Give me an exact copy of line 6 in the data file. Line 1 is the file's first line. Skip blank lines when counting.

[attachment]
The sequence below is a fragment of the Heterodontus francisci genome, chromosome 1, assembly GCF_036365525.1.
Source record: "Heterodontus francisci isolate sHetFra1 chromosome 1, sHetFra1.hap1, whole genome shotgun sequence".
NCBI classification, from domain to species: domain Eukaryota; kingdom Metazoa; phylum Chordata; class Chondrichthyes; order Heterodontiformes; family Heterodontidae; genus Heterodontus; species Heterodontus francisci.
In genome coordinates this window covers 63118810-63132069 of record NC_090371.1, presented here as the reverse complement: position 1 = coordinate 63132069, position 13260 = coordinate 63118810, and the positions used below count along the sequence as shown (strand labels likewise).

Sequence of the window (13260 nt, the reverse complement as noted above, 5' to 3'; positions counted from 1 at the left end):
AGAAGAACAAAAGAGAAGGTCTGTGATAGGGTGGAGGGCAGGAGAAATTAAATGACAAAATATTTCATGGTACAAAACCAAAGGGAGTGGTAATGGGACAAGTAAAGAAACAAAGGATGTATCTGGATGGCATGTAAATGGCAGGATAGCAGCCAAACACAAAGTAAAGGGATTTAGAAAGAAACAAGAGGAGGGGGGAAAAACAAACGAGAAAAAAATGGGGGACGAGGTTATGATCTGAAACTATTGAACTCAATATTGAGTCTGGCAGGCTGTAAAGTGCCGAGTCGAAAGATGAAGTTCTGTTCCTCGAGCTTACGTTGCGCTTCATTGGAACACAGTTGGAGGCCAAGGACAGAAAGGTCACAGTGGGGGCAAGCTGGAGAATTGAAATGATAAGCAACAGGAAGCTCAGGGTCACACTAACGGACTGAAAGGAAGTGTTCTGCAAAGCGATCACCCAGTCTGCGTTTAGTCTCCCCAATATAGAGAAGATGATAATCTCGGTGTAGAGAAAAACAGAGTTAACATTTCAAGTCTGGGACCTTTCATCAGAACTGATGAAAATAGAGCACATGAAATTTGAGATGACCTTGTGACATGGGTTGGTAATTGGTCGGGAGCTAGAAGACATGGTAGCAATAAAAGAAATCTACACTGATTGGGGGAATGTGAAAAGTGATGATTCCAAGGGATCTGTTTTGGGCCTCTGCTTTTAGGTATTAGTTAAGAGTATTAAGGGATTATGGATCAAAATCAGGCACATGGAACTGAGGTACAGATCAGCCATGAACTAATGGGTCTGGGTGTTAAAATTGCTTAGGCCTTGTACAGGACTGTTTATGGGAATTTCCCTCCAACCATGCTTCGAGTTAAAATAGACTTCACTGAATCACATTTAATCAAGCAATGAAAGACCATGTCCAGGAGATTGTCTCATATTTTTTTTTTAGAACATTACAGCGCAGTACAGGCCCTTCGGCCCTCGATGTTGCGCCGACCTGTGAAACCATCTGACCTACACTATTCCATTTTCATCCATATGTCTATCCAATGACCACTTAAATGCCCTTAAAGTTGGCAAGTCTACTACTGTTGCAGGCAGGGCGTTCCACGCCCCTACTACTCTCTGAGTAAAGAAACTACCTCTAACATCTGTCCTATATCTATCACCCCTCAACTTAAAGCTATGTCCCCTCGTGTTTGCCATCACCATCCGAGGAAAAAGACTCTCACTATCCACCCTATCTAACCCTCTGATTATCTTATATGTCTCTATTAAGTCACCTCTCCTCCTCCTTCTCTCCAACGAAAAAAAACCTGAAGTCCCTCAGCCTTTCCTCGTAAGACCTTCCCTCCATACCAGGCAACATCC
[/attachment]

AGAAGAACAAAAGAGAAGGTCTGTGATAGGGTGGAGGGCAGGAGAAATTAAATGACAAAATATTTCATGGTACAAAACCAAAGGGAGTGGTAATGGGACAAGTAAAGAAACAAAGGATGTATCTGGATGGCATGTAAATGGCAGGATAGCAGCCAAACACAAAGTAAAGGGATTTAGAAAGAAACAAGAGGAGGGGGGAAAAACAAACGAGAAAAAAATGGGGGACGAGGTTATGATCTGAAACTATTGAACTCAATATTGAGTCTGGCAGGCTGTAAAGTGCCGAGTCGAAAGATGAAGTTCTGTTCCTCGAGCTTACGTTGCGCTTCATTGGAACACAGTTGGAGGCCAAGGACAGAAAGGTCACAGTGGGGGCAAGCTGGAGAATTGAAATGATAAGCAACAGGAAGCTCAGGGTCACACTAACGGACTGAAAGGAAGTGTTCTGCAAAGCGATCACCCAGTCTGCGTTTAGTCTCCCCAATATAGAGAAGATGATAATCTCGGTGTAGAGAAAAACAGAGTTAACATTTCAAGTCTGGGACCTTTCATCAGAACTGATGAAAATAGAGCACATGAAATTTGAGATGACCTTGTGACATGGGTTGGTAATTGGTCGGGAGCTAGAAGACATGGTAGCAATAAAAGAAATCTACACTGATTGGGGGAATGTGAAAAGTGATGATTCCAAGGGATCTGTTTTGGGCCTCTGCTTTTAGGTATTAGTTAAGAGTATTAAGGGATTATGGATCAAAATCAGGCACATGGAACTGAGGTACAGATCAGCCATGAACTAATGGGTCTGGGTGTTAAAATTGCTTAGGCCTTGTACAGGACTGTTTATGGGAATTTCCCTCCAACCATGCTTCGAGTTAAAATAGACTTCACTGAATCACATTTAATCAAGCAATGAAAGACCATGTCCAGGAGATTGTCTCATATTTTTTTTTTAGAACATTACAGCGCAGTACAGGCCCTTCGGCCCTCGATGTTGCGCCGACCTGTGAAACCATCTGACCTACACTATTCCATTTTCATCCATATGTCTATCCAATGACCACTTAAATGCCCTTAAAGTTGGCAAGTCTACTACTGTTGCAGGCAGGGCGTTCCACGCCCCTACTACTCTCTGAGTAAAGAAACTACCTCTAACATCTGTCCTATATCTATCACCCCTCAACTTAAAGCTATGTCCCCTCGTGTTTGCCATCACCATCCGAGGAAAAAGACTCTCACTATCCACCCTATCTAACCCTCTGATTATCTTATATGTCTCTATTAAGTCACCTCTCCTCCTCCTTCTCTCCAACGAAAAAAAACCTGAAGTCCCTCAGCCTTTCCTCGTAAGACCTTCCCTCCATACCAGGCAACATCC